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Packers' Raji makes the most of his chance to dance

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Brandon George
February 2, 2011
— B.J. Raji said he doesn't consider himself an elite NFL nose tackle. Maybe that's the case, considering most fans watching the Super Bowl on Sunday will know the Green Bay Packers defensive lineman more for his touchdown dance than for his playing ability.

Raji became a YouTube sensation for his dance following his first career touchdown in the Packers' 21-14 victory over the Chicago Bears in the NFC Championship Game.


Raji dropped back in coverage and jumped in front of Bears running back Matt Forte. Raji intercepted the pass from Caleb Hanie and returned it 18 yards for the score.


Then the 6-2, 337-pounder let loose with a hip-swirling booty shake that was the topic of conversation at Super Bowl Media Day on Tuesday at Cowboys Stadium.


Raji said everywhere he's gone, people have asked him to duplicate the dance. He declined the invitation Tuesday, saying he's not sure what his follow-up would be if he reaches the end zone in the Super Bowl.


"The last one was spontaneous, so we'll have to see what happens," Raji said.


In only his second season out of Boston College, Raji took a huge step forward and became a starter.


Raji has 44 tackles and 7 sacks this season and has become a young star for the Packers in the playoffs.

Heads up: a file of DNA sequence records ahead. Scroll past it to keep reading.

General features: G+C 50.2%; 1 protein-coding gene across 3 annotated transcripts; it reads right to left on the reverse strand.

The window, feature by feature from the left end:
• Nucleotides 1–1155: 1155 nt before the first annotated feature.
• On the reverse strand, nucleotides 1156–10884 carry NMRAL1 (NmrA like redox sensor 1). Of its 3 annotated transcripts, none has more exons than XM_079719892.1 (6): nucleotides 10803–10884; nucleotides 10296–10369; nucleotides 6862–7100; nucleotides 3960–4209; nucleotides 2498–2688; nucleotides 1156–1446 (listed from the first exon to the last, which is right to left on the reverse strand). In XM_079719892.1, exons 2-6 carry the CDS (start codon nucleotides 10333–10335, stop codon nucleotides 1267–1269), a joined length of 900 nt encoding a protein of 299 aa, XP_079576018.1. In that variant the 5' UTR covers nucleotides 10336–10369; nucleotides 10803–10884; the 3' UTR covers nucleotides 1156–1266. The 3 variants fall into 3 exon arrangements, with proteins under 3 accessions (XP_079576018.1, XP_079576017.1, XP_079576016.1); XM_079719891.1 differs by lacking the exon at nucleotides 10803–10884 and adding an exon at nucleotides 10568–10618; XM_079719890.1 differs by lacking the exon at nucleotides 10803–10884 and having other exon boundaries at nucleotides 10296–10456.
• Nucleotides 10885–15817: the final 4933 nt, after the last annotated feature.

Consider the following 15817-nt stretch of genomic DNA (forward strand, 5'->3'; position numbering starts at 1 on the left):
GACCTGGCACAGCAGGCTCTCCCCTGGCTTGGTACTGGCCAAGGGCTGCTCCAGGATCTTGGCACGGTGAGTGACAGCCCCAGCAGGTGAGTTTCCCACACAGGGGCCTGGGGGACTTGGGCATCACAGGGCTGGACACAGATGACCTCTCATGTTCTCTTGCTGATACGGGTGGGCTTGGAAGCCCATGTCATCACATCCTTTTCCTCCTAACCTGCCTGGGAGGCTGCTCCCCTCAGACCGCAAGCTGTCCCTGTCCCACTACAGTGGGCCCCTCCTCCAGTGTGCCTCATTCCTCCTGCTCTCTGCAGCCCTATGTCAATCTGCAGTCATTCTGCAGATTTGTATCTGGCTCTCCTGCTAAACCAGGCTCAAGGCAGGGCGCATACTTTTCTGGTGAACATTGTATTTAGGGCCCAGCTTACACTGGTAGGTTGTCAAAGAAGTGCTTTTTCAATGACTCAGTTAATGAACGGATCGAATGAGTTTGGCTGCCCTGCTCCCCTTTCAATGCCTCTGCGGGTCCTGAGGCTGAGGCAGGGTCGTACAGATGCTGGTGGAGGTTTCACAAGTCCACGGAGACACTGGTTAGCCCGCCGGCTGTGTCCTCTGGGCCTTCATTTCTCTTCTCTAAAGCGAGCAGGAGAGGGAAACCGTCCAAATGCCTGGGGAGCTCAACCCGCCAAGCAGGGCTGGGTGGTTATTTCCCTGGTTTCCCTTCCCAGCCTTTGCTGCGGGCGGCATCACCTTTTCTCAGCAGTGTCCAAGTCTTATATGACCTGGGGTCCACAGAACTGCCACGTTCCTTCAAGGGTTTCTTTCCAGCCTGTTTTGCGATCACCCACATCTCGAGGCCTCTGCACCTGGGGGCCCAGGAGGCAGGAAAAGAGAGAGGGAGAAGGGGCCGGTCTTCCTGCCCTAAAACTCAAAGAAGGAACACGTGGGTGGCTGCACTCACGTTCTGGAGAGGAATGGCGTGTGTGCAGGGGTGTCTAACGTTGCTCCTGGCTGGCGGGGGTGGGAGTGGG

Green Bay defensive end Cullen Jenkins said Raji, whose parents were ministers, is just being humble when he says he's not yet an elite defensive lineman.


"He fought through injury and adversity last year and this year he's just really excelled," Jenkins said. "I thought he had a Pro Bowl year this year."


The combination of Raji's size, athletic ability and his use as a fullback in goal-to-go situations has earned him comparisons to William "The Refrigerator" Perry, the Bears defensive lineman who scored a rushing touchdown 25 years ago in Super Bowl XX.


Raji, however, has nicknamed himself "The Freezer."


"Even bringing his name up with my name is an honor," Raji said of Perry.


Raji will be a focal point for the Steelers' offensive line, especially considering Pittsburgh has to go with backup center Doug Legursky because of starter Maurkice Pouncey's left ankle injury.


Legursky said Raji certainly has his attention.


"We'll have a battle in there with him," Legursky said. "He's a playmaker, and he's shown that in the playoffs alone. He's a very complex player, very versatile, so they can move him around a lot and he can get the job done from multiple positions."


Packers coach Mike McCarthy said he loved Raji's interception return for a touchdown when he watched it live. But after seeing it on film, he admitted he wasn't too fired up about the play because Raji stuck the football out with his right arm well before he reached the end zone. He just did cross the goal line before Hanie knocked the ball loose from behind.


"The dance is a little bit undesirable," McCarthy said. "He got two minuses on the play, one for holding the ball out and one for the dance."


Two minuses from your head coach after scoring the Super Bowl-clinching touchdown might be a bit harsh.


"I like my ability and I like what I bring to the table," Raji said, "but you have to put in more years to be considered an elite player at this level."


And, for Raji, more time perfecting his dance moves to satisfy his coach.



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